Behind-the-scenes look at the Toronto-York Spadina Subway Extension
It’s a project that has been in the works for over a decade, but work on the TTC’s Toronto-York Spadina Subway Extension (TYSSE) is entering the final-year countdown as the transit agency aims to finish the $3.18-billion project by the end of 2017.
Global News recently got a tour of Pioneer Village station, one of six new stations to open on Line 1. We got an inside look at the TYSSE’s progress with Joanna Kervin, the project’s director of third party, planning and property, before subways start going to Vaughan from Downsview station (to be renamed Sheppard West station once the extension opens).
“One of the things passengers will notice when they’re using this extension is how seamlessly the connections between different transit services are provided,” Kervin said.
But the journey to opening the subway extension and creating those new, seamless transit connections hasn’t been an easy one.
TTC staff and contractors have been working in overdrive since a project reset back in March 2015. The TYSSE was two years behind schedule at that point and it needed an extra $150 million to get the job done.
The board approved recommendations from TTC CEO Andy Byford and since then, staff have been working feverishly to identify critical milestones and shuffle contractors’ work schedules around in order to meet the revised goal of opening the subway extension by Dec. 31, 2017.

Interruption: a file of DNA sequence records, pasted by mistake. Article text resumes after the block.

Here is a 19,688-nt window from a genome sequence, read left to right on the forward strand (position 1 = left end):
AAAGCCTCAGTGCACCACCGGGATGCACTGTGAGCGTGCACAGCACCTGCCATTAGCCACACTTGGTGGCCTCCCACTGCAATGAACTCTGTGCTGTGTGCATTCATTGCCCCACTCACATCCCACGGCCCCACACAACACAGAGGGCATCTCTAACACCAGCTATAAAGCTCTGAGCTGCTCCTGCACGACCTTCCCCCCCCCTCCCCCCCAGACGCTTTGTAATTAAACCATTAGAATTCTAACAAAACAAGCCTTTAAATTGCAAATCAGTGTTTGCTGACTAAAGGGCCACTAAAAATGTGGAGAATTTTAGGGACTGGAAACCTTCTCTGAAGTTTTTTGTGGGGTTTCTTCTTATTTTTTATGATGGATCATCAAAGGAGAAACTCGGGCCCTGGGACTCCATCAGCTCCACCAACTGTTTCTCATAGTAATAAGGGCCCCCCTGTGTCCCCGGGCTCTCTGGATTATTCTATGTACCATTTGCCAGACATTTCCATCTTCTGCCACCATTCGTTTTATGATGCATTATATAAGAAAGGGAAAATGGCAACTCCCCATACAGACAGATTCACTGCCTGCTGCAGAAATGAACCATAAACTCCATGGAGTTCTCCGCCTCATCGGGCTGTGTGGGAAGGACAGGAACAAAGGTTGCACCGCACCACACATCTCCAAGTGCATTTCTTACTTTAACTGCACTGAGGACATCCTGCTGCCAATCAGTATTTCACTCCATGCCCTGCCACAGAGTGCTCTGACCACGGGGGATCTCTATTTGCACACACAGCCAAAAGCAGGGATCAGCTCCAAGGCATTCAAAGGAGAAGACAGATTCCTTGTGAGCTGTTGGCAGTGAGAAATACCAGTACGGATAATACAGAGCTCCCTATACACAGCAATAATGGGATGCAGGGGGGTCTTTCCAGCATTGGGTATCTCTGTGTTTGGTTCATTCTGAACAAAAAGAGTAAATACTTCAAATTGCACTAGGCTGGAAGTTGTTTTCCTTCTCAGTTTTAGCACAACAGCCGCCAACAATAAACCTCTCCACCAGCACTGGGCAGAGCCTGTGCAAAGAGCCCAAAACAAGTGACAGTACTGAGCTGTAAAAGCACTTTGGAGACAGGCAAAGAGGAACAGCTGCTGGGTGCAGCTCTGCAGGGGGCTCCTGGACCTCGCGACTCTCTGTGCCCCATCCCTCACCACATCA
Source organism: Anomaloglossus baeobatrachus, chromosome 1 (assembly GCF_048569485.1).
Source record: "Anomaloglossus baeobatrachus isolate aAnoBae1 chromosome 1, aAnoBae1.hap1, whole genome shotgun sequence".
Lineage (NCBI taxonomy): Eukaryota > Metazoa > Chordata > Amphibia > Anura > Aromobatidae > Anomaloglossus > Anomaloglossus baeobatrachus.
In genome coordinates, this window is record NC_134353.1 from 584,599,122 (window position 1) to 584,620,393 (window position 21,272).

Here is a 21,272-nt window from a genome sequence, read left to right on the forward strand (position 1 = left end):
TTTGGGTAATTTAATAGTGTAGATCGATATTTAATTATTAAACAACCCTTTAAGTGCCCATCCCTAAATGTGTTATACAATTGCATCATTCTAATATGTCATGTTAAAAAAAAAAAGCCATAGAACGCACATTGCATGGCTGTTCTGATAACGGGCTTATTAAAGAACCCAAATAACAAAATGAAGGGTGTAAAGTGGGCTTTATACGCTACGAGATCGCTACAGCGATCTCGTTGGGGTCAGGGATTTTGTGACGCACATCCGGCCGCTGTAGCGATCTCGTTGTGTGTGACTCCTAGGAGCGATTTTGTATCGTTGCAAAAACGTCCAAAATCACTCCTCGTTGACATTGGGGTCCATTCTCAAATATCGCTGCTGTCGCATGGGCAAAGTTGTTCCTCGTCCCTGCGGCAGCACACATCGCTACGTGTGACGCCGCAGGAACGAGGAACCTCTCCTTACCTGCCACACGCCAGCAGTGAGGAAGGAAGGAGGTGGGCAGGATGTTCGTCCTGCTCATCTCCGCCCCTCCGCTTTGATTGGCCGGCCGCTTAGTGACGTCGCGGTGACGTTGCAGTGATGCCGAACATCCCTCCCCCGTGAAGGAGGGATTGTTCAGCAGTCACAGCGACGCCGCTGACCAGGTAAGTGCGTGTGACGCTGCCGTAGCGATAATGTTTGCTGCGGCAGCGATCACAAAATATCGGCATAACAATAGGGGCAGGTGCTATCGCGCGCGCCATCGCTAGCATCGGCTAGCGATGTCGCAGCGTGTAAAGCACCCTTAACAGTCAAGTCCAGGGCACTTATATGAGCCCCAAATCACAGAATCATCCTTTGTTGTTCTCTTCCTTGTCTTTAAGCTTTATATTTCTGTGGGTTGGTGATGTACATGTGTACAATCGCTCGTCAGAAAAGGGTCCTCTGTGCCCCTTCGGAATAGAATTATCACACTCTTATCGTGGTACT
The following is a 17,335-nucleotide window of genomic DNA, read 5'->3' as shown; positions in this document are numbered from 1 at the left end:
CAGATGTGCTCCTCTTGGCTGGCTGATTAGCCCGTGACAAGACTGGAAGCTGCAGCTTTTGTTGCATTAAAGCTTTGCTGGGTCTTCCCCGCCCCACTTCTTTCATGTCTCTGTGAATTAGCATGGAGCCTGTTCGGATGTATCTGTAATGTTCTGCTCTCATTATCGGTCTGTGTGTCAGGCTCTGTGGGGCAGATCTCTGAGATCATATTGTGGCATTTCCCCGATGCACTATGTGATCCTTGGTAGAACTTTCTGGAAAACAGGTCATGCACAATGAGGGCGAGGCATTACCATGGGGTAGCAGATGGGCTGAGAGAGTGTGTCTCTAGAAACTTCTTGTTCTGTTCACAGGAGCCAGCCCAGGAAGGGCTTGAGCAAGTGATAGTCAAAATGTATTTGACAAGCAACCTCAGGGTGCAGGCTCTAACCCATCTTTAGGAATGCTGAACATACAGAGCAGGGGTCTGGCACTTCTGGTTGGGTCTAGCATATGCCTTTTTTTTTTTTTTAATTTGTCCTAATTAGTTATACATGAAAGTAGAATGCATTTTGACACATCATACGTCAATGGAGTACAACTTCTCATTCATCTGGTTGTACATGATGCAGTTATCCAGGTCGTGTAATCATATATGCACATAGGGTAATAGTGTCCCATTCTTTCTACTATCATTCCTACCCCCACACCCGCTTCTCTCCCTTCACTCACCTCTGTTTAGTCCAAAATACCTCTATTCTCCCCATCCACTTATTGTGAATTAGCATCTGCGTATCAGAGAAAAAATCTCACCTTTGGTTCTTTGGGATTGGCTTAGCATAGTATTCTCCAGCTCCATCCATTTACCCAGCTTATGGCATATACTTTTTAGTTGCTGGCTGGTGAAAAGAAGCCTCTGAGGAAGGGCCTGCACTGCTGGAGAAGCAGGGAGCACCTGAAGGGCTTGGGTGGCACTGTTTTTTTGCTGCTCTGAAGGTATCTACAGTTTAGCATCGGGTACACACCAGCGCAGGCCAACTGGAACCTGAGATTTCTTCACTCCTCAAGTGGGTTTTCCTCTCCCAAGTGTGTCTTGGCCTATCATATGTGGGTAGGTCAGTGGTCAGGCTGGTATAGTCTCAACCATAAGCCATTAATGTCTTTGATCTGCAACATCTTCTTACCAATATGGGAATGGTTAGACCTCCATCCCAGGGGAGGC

Kervin said substantial progress has been made over the past few years with the assistance of hundreds of construction staff. Two stations are 95 and 98 per cent complete and the remaining stations are 87 to 95 per cent complete.
Downsview Park station is the closest to being finished, while York University station still has the most work to be done. She said tunneling and track installation has been completed, electrical power has been mostly installed and signalling, communication and utility cable work is continuing.
The next critical milestone for the project comes is scheduled for the end of March. That’s when crews turn on traction power to the rails, which will allow trains to enter the tunnels and for staff to test all of the systems.
In addition to intensive testing, Kervin said thousands of equipment safety certificates need to be issued and emergency personnel crews in York Region need to be trained on how to respond to incidents in the subway system.
Meanwhile at Pioneer Village station, located on Steeles Avenue West near Jane Street on the north side of York University, commuters will notice the rust-coloured weathering steel metal panels on the station’s façades – a colour theme that carries through the terrazzo flooring, TTC bus terminal ceiling panels and landscaping.
Each of the stations has its own unique design, but high ceilings, large windows and natural light are prevalent at Pioneer Village station and other TYSSE stations.
There are classic TTC features, as well.
“At the end of the day though, a lot of the elements that are in the stations like the terrazzo flooring, the cladding for escalators, the ceilings and the finishes at the platform level, those are actually standard TTC features,” Kervin said, adding commuters will see natural sunlight on the concourse level.
Some of the other amenities include 2,900 combined parking spaces at Finch West, Pioneer Village and Highway 407 stations, as well as bicycle facilities.
Once completed, she said 80 million people will ride on the 8.6-kilometre subway extension annually. Kervin said it should take around 17 minutes to travel the length of the extension and 42 minutes to travel between Union Station and Vaughan Metropolitan Centre.
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